Shutting Down Youth Centres is Not the Root of London's Crime Epidemic
2018 is on track to being one of London’s bloodiest years in recent memory. The chapter of moped crime; the growth in the use of acid as a weapon of choice, and the prominence of gun and knife crime on the outskirts of the city have sent shivers around the Big Smoke. London’s violent crime issue has other roots besides a lack of youth centres - we seem to be forgetting the importance of teaching people the value of personal responsibility , and we cannot expect an impoverished police force to deal with this.
Nobody can agree on whom to blame, but it is absurd that anybody could suggest, in utter seriousness, that closing a local youth club would be reason enough for a boy to stab someone to death with a meat cleaver. It is time to do away with this myth that murderers seek solace in youth centres. They never did, and they never will. A weekly youth centre activity night bears absolutely no significance for the career path a young person takes. It is ludicrous to claim that an evening of circle-time and parlour games is anything more than a literal, government-funded waste of time- seldom teaching anything about civility or prospect-let alone, being an effective preventative measure against the induction of young people into a life of violence and crime.
The argument also possesses a strange, perhaps unintentional, inconsistency. The closing of youth services has supposedly set the conditions for an increase in gang crime in deprived areas. In this case, people are happy to blame London’s drastic lack of football pitches. As it happens, sexual assault and rape are also forms of violent crime, are also on the rise, and are also (reportedly) correlated with lower household income; but we would not for one moment flirt with the idea of blaming its rise on the closure of London’s youth services, or even anything else unrelated to the personal responsibility of the perpetrator. We would look to influence subcultures and rid ourselves of other plagues: sexism, patriarchy and toxic masculinity. This approach is rational; it encourages a group in society to take responsibility of the way it conducts itself, and it maintains that the perpetrators of crime and the culture they encourage are to blame for the crimes they commit. We cannot hesitate to criticize a subculture, even if it is the culture of a minority or working-class group - ultimately, progress is for their betterment, too.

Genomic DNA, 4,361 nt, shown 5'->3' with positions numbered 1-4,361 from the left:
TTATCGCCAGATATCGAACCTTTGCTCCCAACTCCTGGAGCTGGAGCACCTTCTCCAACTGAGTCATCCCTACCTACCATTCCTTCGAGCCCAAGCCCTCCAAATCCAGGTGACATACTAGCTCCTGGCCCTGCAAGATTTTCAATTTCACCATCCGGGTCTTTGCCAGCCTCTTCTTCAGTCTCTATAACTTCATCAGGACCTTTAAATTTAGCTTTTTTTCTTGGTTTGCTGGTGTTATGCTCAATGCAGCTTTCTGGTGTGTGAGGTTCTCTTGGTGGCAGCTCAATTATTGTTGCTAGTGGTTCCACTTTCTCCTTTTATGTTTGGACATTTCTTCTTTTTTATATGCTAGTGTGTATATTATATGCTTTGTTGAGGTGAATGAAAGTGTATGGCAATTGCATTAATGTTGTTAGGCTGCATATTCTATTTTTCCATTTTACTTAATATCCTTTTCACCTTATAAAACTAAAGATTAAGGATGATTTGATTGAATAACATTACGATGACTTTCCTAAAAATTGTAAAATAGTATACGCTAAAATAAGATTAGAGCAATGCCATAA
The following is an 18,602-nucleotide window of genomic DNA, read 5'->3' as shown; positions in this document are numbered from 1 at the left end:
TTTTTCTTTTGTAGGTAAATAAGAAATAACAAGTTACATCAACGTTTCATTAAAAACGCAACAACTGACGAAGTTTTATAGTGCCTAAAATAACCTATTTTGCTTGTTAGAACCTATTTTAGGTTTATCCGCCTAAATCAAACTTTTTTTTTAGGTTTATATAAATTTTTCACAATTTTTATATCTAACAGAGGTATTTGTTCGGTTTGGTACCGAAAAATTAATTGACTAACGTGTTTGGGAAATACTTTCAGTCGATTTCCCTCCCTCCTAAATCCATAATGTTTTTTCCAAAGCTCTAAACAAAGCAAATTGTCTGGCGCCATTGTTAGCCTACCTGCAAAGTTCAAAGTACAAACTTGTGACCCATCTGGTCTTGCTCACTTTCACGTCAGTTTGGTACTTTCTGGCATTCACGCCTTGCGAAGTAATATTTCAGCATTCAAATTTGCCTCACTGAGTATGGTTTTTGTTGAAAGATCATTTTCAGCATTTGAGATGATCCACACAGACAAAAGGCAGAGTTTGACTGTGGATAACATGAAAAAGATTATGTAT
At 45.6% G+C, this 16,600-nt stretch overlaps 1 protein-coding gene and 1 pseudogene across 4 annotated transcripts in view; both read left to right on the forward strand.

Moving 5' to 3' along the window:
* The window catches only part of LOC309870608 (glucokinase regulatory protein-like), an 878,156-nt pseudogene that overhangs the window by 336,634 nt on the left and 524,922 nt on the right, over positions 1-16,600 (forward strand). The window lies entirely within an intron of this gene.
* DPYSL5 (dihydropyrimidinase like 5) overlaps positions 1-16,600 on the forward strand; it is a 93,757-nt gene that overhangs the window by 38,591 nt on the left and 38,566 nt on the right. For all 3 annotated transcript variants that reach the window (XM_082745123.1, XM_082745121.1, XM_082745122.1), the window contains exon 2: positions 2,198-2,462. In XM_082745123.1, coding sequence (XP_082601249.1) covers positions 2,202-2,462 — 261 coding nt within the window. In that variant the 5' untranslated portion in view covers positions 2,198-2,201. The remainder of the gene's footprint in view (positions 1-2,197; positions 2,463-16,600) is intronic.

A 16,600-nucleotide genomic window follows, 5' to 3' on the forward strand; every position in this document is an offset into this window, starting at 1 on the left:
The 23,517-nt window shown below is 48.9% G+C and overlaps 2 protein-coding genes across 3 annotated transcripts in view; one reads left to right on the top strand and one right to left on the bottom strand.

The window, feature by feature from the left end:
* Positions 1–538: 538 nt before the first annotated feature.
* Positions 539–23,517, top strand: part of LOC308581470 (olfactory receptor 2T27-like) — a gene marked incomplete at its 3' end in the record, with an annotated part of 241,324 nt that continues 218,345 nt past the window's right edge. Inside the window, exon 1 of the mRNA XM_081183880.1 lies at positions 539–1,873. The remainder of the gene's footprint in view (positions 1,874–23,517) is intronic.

It wouldn’t be reasonable to suggest this spike in crime is purely cultural; there have been limitations placed on our own police force by the government. The party which prides itself on having such a good record on crime, has more or less failed. How can an understaffed police force which doesn’t even have permission to chase armed moped riders (so long as they remove their crash helmets) control criminals in one of Europe’s most turbulent mega-cities ? Figures from the BBC reveal that there are 14% fewer police officers in England and Wales now, than there were in 2010. I have been unfortunate enough to have been at the scene of two moped-enabled thefts this year alone, and both saw promises of police action unfulfilled. A staff increase could be the difference between one crime, and twelve, or a life and a death. The police force does a terrific job, and it remains imperative to not undermine its effort or achievement, but the powers that be which administer it have either no regard for working-class life or too much regard for nothing in particular. The most staunch of Conservatives could just about acknowledge that if people were routinely being shot outside Kensington and not Kingsbury, action would be taken far more quickly.
Even with a multitude of armed police officers in the service, London’s crime would not cease to exist. A change in responsibility remains the most important goal to score for London’s working-class youth. Why are we stuck in the ways of telling ourselves that criminals should rely on the public to tend to their private issues? We would not blame poverty for sexual crime, and it can be no excuse for violent crime. There needs to be a change in mentality, and whilst we should acknowledge that a there is a strong correlation between the underfunding of the police force and crime, youth centres are the last beacons of hope for a struggling generation.